Marion Bryant shelled out $50,000 dollars last year on audio books. She spends between 20 minutes and an hour-and-a-half a day listening to them in her car, or doing chores around her home in Tennessee. She favors fantasy books, The Teaching Company lecture courses, but her favorite listen last year was The Bible Experience narrated by Samuel L. Jackson, Angela Bassett, Cuba Gooding, Jr. and Blair Underwood. Marion Bryant is also a valuable resource during the recession.
She is the director of the Blue Grass Regional Library in Columbia, Tennessee, which has an annual budget to buy audio books for a consortium of 200 non-metropolitan libraries around the state. She's not just stocking their shelves. Most of the titles she buys will be downloaded from branch websites to computers and MP3 players, provided listeners have a library card and a computer at home. Computers cost, the library card and the audiobooks are free.
All across the country, libraries are consumers' first choice for audiobooks, accounting for 43 percent of the listening audience, according to a survey from the Audio Publishers Association, the industry's trade organization. Meanwhile, Barnes & Noble, Borders, and all retail sales, amount to 27 percent of the market, while downloads from sites such as Audible.com or Amazon account for only 9 percent of sales.
Like everyone else, audio publishers are feeling the results of today's nasty economy. But there was comfort in the industry, until recently, when the audiobook sales figures numbered slightly over 1 billion. Nice.
As sales figures have risen in this ear end of publishing, so have audio production values. In the early 1980s, production was often basic narration by non-professionals from independent publishers in off-the-beaten-path studios. Now, production is skillful and done in New York and Los Angeles for name-brand publishers like Macmillan, Random House, HarperCollins, and Simon & Shuster. Independent production has also blossomed in non-coastal places like Ashland, Ore., where Blackstone Audio is based, Grand Haven, Mich., home to Brilliance Audio and Old Saybrook, Conn., where you'll find Tantor.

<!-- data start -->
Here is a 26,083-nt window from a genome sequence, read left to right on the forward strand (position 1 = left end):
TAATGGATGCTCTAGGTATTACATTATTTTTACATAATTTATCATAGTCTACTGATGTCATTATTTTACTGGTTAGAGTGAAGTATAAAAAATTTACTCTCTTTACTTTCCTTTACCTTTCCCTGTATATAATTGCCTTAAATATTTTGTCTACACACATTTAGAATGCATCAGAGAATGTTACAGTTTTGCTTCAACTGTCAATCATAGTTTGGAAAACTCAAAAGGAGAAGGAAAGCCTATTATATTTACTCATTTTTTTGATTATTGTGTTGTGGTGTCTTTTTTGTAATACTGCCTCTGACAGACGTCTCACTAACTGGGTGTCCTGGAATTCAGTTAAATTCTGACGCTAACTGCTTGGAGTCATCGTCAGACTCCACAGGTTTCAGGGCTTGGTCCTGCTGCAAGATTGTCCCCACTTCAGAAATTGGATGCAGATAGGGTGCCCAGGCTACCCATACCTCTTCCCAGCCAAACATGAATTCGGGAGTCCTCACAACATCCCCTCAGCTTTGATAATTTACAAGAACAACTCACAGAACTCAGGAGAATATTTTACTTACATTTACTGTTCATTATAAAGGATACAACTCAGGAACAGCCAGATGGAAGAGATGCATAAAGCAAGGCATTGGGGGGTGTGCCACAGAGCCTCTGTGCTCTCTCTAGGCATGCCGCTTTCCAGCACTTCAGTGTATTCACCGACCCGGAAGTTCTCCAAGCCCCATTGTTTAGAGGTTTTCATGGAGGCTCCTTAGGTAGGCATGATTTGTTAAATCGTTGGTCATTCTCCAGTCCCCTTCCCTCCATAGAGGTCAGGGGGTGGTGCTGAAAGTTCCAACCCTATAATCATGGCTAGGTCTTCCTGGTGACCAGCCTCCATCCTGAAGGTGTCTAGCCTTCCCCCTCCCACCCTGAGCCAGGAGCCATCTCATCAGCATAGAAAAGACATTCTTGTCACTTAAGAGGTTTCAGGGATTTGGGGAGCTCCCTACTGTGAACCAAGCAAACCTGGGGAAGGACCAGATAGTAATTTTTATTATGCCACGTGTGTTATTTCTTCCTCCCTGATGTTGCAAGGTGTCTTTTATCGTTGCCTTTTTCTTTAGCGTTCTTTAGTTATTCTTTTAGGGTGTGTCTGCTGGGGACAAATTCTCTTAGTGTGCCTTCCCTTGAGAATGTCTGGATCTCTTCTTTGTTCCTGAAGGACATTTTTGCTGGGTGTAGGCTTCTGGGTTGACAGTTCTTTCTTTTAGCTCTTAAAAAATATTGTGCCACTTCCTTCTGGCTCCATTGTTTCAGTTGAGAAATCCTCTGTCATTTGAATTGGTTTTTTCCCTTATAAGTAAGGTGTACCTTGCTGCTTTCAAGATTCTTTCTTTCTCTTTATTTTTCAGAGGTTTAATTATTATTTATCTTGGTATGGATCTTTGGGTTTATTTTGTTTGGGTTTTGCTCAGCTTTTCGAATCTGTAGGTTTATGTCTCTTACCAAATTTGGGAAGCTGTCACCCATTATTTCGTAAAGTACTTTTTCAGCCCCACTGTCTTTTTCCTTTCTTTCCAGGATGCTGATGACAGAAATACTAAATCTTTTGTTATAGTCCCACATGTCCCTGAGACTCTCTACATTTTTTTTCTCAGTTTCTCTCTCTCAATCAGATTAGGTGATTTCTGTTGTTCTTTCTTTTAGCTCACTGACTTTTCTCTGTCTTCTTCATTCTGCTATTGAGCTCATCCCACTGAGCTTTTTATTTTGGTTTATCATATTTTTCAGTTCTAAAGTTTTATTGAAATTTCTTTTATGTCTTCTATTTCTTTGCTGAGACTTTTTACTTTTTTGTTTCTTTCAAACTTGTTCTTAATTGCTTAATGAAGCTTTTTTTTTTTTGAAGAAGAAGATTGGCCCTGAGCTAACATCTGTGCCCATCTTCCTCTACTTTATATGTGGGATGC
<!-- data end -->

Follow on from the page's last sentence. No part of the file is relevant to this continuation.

A lot of well known actors do book narrations but the majority of voice talent heard today are working actors who've become listener brand-names like Grover Gardner, Lorelei King, Barbara Rosenblat and Frederick Davidson. The reader is what often makes audiobooks more appealing than their ink-and-paper brothers. "Narration is a unique experience. It's more than just getting the words," says veteran Los Angeles audio producer, Linda Korn. "Readers can make a huge difference. A good narrator can make a mediocre book better, a good book excellent, and bad narrator can ruin a good book." With fiction, skilled actors inhabit multiple characters and have the ability to make listeners forget there's only one person doing all the male and female voices, plus narration.
Listeners say they have an easier time accessing dense, non-fiction books through their ears, rather than through their eyes. Lorin Henner, a fifty-something Los Angeles writer makes use of his endless freeway time by absorbing The Teaching Company courses he gets free from the Los Angeles Central Library.
Whether in Los Angeles or Tennessee, library audiobooks, and their downloads, are an increasingly popular source for entertainment and learning during these very tough times.
The Los Angeles Central Library, with 71 branches serving 500 square miles, has more than 107,000 copies in their audiobook collection. Of the 4,000 available for download, listeners piped-in a whopping 3,842 of them in January alone, and the number is growing every month, according the library's Giovanna Mannino, of Information Technologies & Collections.
Tennessee's Blue Grass Consortium has 7,400 books available to the 91 non-metropolitan counties they serve. An astounding 10,610 per month are now being downloaded. And that does not include the big cities of Memphis, Chattanooga, Nashville, or Knoxville, each of whom has their own audiobook collections. Awesome.
Audiobooks seem to satisfy several functions - mostly all while moving: a stress reliever in daily traffic; boredom fighter on long solo drives; educational while riding public transportation; diverting while walking the dog; communal entertainment for family car trips; distraction from routine household chores; and a world of mysteries, thrillers, romance, science fiction, literature, best-sellers, histories, biographies, spiritual and self help books - all for nothing through the local library. With the cost of everything rising and the value of everything falling, it's gratifying to have Marion Bryant, her librarian counterparts across the country - and a library card.